What Camping in the Himalayas is Really Like
The grass was warmed by the gentle sun; the pasture was open before us. Some wild horses stopped for a few seconds to check us out. I guess we didn’t seem to present any danger to them as they continued their relaxed feast. Some wild yaks crossed the river a little lower down. Our breath was hard, as we were above 4000 metres altitude. We were enchanted, so we decided to lay down and become part of this scenery.
Glaciers and high peaks towered above us. We were in Langtang, beyond the last village of the valley, Kyanjin Gompa. There was a further 12 kilometres of uninhabited valley. I wished so badly to have had a tent with me. At this moment, I decided I needed to have a camping adventure in the high Himalayas.
Here I am, a year later, lying in my tent and listening to the snow fall on the outer lining of my tent. I wonder if it will hold. I have a headache as I am at 4650 metres. I know I should drink some water but I am afraid of needing to get out of the tent to pee. It is difficult to sleep at this altitude. Plus, it is cold. I am wearing all my clothes and my sleeping bag is quite warm, but I still feel a shiver from time to time. The nights seem so long…
I doze in and out of sleep and I see the dark is becoming milder: the sunrise is close. I gather some courage and open my tent. Snow falls on my hand. The scenery is so different now: everything is white, and the clouds are very low. But, it is not as cold as I expected. It is time for hot noodle soup, the treat of the day. While I wait for it to warm up, my heart also warms as I look around. I love these mountains! There is no-one else here. The small river murmurs a few feet away, not quite frozen. The peaks around seem untouchable. Most of them are.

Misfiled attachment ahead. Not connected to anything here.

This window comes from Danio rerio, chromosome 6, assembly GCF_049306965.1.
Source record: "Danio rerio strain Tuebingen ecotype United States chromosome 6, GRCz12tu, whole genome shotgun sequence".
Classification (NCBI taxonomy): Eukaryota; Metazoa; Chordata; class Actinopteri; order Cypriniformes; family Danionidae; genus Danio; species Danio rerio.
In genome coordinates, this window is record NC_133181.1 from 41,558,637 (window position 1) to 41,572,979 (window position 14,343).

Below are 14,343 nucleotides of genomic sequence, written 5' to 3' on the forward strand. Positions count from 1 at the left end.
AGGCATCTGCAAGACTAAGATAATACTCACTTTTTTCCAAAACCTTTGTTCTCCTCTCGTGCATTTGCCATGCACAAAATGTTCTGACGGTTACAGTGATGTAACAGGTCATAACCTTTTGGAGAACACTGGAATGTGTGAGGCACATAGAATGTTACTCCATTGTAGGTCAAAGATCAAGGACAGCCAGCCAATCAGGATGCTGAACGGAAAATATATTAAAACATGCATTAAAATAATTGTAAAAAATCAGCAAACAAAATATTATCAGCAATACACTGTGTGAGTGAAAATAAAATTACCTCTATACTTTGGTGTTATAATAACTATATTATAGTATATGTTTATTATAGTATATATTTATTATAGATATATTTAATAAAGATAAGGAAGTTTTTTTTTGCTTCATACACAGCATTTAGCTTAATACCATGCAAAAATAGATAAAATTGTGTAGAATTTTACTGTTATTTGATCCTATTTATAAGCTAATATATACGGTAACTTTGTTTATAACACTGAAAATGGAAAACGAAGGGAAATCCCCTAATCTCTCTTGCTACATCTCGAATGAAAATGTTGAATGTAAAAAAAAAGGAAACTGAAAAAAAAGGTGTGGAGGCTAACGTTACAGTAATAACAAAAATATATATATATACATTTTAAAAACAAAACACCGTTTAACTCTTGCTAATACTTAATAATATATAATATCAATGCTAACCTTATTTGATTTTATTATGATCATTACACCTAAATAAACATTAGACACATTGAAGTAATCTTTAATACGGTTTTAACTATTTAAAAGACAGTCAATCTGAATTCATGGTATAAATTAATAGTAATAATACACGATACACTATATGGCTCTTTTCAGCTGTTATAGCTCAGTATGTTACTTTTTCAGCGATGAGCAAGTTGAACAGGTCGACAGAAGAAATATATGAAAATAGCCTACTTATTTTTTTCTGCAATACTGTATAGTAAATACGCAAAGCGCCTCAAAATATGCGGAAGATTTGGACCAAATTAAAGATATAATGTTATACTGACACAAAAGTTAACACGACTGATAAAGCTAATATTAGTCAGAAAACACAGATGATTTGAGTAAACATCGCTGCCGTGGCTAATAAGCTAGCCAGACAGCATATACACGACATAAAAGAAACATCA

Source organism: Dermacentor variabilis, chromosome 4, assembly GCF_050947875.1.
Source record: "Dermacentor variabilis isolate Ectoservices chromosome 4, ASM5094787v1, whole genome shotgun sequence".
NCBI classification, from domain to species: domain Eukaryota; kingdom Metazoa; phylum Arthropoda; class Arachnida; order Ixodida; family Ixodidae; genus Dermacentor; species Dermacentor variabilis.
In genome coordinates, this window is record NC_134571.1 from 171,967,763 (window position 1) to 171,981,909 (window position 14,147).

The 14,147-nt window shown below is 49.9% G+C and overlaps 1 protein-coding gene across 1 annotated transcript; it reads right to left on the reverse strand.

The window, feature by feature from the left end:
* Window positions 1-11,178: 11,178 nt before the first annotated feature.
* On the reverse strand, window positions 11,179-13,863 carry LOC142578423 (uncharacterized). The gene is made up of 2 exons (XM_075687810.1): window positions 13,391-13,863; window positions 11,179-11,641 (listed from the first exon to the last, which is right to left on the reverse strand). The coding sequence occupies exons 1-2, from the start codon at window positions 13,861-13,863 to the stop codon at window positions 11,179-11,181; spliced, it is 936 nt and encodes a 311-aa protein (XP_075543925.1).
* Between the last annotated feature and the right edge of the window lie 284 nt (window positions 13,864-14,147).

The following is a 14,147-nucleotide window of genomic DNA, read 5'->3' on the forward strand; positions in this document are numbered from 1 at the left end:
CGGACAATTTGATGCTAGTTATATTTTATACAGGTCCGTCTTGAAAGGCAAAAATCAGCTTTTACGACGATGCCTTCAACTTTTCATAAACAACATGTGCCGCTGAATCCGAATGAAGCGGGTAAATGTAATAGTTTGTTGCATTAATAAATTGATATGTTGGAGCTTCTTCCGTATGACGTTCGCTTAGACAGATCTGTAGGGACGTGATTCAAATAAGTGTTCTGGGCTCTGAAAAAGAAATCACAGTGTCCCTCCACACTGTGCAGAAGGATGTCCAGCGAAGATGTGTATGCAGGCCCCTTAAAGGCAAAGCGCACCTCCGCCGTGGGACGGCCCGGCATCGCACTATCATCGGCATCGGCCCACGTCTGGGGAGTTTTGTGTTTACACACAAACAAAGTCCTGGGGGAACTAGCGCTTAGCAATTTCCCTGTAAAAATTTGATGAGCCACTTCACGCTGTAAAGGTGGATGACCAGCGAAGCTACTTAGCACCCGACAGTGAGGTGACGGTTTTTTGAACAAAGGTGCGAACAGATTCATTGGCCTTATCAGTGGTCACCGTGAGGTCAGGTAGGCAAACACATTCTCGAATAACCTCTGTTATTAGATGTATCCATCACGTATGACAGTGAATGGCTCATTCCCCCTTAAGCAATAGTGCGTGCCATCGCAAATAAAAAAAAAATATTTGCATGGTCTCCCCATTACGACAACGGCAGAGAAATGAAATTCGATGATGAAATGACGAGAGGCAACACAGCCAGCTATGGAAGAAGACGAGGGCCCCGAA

My soup smells divine. How easy is to be content in the high mountains. A quick “shower” in the river and a fresh pair of underwear can mean the world. A simple hot noodle soup rivals a fancy dinner.
My dream of camping in the Himalayas has come true. I looked for a valley where not many tourists go. A place that can be explored beyond the small villages full of guest houses. Although one can camp almost anywhere in Nepal, while in villages I prefer to stay in guest houses. The people are welcoming and it is an opportunity to give back to the community.
Rolwaling is unfrequented by tourists. However, a few alpinists do come here, as most of the valley’s peaks are unclimbed. At the end of the valley sits the biggest glacier lake in Nepal: Tsho Rolpa. Along the lakeside there are some wonderful camping places. Being just two hours away from the last village, Na Gaon, it is quite easy even for a first-time Himalayan camper to have an adventure here. Just make sure you take enough food with you, find a good spot that’s sheltered by the wind (there are plenty of bivouac shelters already made), put up your tent and enjoy.
I spent two days camping by the lake, enjoying amazing sunsets and quietness. I had a yak coming by my tent every morning. I guess the grass next to my tent was his breakfast. I saw colorful sunsets from the edge of the lake. I explored the route towards the glacier, which leads to the Tashi Lapcha Pass.
If you are new to camping in the Himalayas, especially the high mountains, the Langtang or Rolwaling Valleys are good places to start. In Langtang you will more easily find gear to rent or guides to accompany you. I had my own camping equipment and I advise others to bring their own too, as what you will find for rent might not be very light. If you have never camped in the high mountains before, it’s a good idea to organize a camping adventure through a trekking company, or arrange it with locals in the valley.
If you have trekked already in the Himalayas and you want to try something different, then this is definitely an experience to have.